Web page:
My father-in-law was buried in a large Presbyterian Church in Littleton, CO. We met at the church at 10:00 am for the service to place his ashes in the Columbarium in the church yard, and then trooped inside for the memorial service. My father-in-law and mother-in-law had chosen the music for the funeral a couple of years ago. Neither of them knew a whole lot about church music or the pragmatics of congregational singing. There were issues.
The first hymn we all had to sing was “The Lord’s Prayer”. It is very difficult for a congregation to sing, being better handled by a soloist. (Our daughter-in-law has a beautiful voice and sang it at my parents’ funerals. ) It really doesn’t have a set tempo, and the tempo changes as the song progresses. Then we had to sing “How Great Thou Art”. That went a little better, but the whole thing was made worse by the piano player.
The piano player was an elderly man who played the grand piano in the sanctuary like Liberace. I was surprised there was no tip jar. He is the main keyboard player for the church, and he is a soloist, not an accompanist, who seemed to not care a bit if he helped the congregation get through the hymns. He was loud and bombastic. and played with lots of arpeggios and ornamentation. It was all about him and how flashy he could play. I would find attending regular services there really annoying.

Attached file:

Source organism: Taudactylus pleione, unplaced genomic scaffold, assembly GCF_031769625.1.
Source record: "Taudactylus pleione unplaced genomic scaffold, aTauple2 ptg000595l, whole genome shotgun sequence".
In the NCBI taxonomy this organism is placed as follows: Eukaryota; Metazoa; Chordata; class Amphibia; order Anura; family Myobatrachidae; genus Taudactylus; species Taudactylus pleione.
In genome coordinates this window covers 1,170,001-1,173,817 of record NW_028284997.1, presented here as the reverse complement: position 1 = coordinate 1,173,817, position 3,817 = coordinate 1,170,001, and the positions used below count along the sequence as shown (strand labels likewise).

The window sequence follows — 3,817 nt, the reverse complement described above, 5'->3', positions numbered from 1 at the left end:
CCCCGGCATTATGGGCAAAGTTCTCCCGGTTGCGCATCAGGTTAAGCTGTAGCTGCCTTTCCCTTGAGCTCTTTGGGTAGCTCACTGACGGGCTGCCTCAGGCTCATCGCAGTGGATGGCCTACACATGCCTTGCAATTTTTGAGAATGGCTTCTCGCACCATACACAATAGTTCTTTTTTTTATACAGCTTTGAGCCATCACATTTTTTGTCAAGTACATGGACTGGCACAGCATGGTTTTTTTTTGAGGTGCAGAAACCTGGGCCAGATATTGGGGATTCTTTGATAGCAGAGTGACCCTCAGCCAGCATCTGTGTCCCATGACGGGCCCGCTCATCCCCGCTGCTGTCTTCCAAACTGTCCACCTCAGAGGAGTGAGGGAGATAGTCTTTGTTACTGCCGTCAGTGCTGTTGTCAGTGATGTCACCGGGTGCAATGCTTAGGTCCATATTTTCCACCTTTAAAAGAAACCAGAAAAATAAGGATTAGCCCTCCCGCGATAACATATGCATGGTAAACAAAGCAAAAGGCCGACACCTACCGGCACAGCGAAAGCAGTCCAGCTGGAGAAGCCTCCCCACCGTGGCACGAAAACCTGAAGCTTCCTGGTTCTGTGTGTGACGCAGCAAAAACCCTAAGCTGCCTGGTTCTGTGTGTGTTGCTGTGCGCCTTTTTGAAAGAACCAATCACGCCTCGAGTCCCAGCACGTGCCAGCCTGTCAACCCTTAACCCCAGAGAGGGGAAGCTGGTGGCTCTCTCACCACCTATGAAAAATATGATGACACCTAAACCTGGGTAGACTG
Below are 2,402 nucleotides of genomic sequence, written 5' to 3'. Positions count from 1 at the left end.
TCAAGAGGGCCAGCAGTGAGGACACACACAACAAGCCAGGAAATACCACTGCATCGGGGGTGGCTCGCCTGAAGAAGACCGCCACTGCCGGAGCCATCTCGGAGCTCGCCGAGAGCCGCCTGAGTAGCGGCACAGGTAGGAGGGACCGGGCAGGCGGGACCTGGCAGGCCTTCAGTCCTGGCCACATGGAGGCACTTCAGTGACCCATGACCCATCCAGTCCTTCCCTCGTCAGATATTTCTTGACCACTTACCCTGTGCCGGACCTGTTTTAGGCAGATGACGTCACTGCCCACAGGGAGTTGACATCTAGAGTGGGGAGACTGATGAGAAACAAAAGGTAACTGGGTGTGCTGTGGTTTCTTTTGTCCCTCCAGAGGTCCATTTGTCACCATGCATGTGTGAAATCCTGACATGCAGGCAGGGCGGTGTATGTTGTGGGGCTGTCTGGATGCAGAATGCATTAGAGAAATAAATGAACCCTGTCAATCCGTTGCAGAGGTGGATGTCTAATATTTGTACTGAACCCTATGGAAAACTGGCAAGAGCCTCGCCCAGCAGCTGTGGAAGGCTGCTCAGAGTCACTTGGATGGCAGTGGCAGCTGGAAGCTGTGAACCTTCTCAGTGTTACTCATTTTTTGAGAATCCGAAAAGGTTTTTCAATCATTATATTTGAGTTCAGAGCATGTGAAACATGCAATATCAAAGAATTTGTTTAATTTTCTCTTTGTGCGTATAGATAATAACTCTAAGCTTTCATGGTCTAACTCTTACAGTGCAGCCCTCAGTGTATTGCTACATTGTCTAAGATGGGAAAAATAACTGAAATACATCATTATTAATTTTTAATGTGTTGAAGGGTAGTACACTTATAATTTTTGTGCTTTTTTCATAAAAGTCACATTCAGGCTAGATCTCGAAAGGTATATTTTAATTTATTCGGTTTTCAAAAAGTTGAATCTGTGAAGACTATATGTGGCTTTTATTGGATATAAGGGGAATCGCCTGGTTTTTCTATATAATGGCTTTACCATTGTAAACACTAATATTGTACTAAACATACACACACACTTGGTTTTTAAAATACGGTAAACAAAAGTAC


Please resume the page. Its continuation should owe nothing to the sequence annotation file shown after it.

I suppose I have been spoiled by the wonderful music I have been exposed to in the Lutheran churches I have attended in my life. This experience made me decide to to write down what music I want at my funeral.
What music do you want to celebrate your life when you are gone?
Our Microsoft Outlook went wonky last week, and wouldn’t send any emails, telling me that all our messages were rejected because of abusive behavior on our part. This happened once before, and the tech guy who fixes our computer had to push some unknown button to correct the issue so that Outlook communicated with our internet provider. When it happened again last week, I took a chance and just restarted the computer. It did a few upgrades and, voila, our emails were delivered.
I needed a reboot after a stressful late winter and early spring at work and with my regulatory board. Our travels kept me from rebooting in the way that is the best for me, which is pulling weeds and planting new plants and seeds. I finally got to do it last weekend, and, despite developing that weird eye virus, it greatly helped my spirit and made me very happy. It is hard for me to focus on work problems when I am weeding and laying down soaker hoses. It is good for me to worry about cut worms instead of paperwork deadlines. This year we only planted 21 perennials, a record low for us, but our garden beds are really shaping up. I can breathe deep and relax just looking out the windows.
How do you recharge and reboot? Any wonky computer issues vexing you?
Well! I am curious about yesterday’s dearth of comments on Rogers and Hammerstein. Ben said they were too “Syrupy”. I suppose, but they fit their times. I remember finding a book in the local library when I was in Grade 7 that described most of the recent musicals of the early and mid 20th century. I was fascinated and researched all the musicals that I could, and surprised and exasperated my Grade 7 music teacher with all the things I knew about “All About Eve” with Lauren Bacall. It was the first musical sound track I bought.